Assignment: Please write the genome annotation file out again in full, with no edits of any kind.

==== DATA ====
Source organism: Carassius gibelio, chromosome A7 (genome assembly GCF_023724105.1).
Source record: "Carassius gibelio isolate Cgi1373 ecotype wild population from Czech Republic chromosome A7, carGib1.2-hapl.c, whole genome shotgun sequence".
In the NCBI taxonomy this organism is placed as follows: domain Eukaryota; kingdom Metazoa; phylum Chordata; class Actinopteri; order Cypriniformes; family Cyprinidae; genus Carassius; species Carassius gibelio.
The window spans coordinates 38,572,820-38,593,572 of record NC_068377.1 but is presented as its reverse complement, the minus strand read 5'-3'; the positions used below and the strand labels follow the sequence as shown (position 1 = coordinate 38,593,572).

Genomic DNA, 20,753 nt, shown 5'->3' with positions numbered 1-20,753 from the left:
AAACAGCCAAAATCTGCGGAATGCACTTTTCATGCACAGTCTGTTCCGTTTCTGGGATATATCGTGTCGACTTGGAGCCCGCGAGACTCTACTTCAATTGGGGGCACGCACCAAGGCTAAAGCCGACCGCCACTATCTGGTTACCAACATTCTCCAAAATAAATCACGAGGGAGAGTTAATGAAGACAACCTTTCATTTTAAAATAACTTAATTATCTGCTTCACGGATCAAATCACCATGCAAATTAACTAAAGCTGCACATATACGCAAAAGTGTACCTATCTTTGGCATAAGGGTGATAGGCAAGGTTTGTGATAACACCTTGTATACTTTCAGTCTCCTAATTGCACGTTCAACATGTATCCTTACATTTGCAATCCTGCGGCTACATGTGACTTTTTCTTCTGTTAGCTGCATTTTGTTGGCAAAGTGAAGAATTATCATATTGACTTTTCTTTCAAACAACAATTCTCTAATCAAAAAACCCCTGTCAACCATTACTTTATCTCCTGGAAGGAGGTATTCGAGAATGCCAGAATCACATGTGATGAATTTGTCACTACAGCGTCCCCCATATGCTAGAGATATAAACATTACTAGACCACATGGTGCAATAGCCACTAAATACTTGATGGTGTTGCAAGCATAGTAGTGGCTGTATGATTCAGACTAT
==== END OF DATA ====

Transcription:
Source organism: Carassius gibelio, chromosome A7 (genome assembly GCF_023724105.1).
Source record: "Carassius gibelio isolate Cgi1373 ecotype wild population from Czech Republic chromosome A7, carGib1.2-hapl.c, whole genome shotgun sequence".
In the NCBI taxonomy this organism is placed as follows: domain Eukaryota; kingdom Metazoa; phylum Chordata; class Actinopteri; order Cypriniformes; family Cyprinidae; genus Carassius; species Carassius gibelio.
The window spans coordinates 38,572,820-38,593,572 of record NC_068377.1 but is presented as its reverse complement, the minus strand read 5'-3'; the positions used below and the strand labels follow the sequence as shown (position 1 = coordinate 38,593,572).

Genomic DNA, 20,753 nt, shown 5'->3' with positions numbered 1-20,753 from the left:
AAACAGCCAAAATCTGCGGAATGCACTTTTCATGCACAGTCTGTTCCGTTTCTGGGATATATCGTGTCGACTTGGAGCCCGCGAGACTCTACTTCAATTGGGGGCACGCACCAAGGCTAAAGCCGACCGCCACTATCTGGTTACCAACATTCTCCAAAATAAATCACGAGGGAGAGTTAATGAAGACAACCTTTCATTTTAAAATAACTTAATTATCTGCTTCACGGATCAAATCACCATGCAAATTAACTAAAGCTGCACATATACGCAAAAGTGTACCTATCTTTGGCATAAGGGTGATAGGCAAGGTTTGTGATAACACCTTGTATACTTTCAGTCTCCTAATTGCACGTTCAACATGTATCCTTACATTTGCAATCCTGCGGCTACATGTGACTTTTTCTTCTGTTAGCTGCATTTTGTTGGCAAAGTGAAGAATTATCATATTGACTTTTCTTTCAAACAACAATTCTCTAATCAAAAAACCCCTGTCAACCATTACTTTATCTCCTGGAAGGAGGTATTCGAGAATGCCAGAATCACATGTGATGAATTTGTCACTACAGCGTCCCCCATATGCTAGAGATATAAACATTACTAGACCACATGGTGCAATAGCCACTAAATACTTGATGGTGTTGCAAGCATAGTAGTGGCTGTATGATTCAGACTAT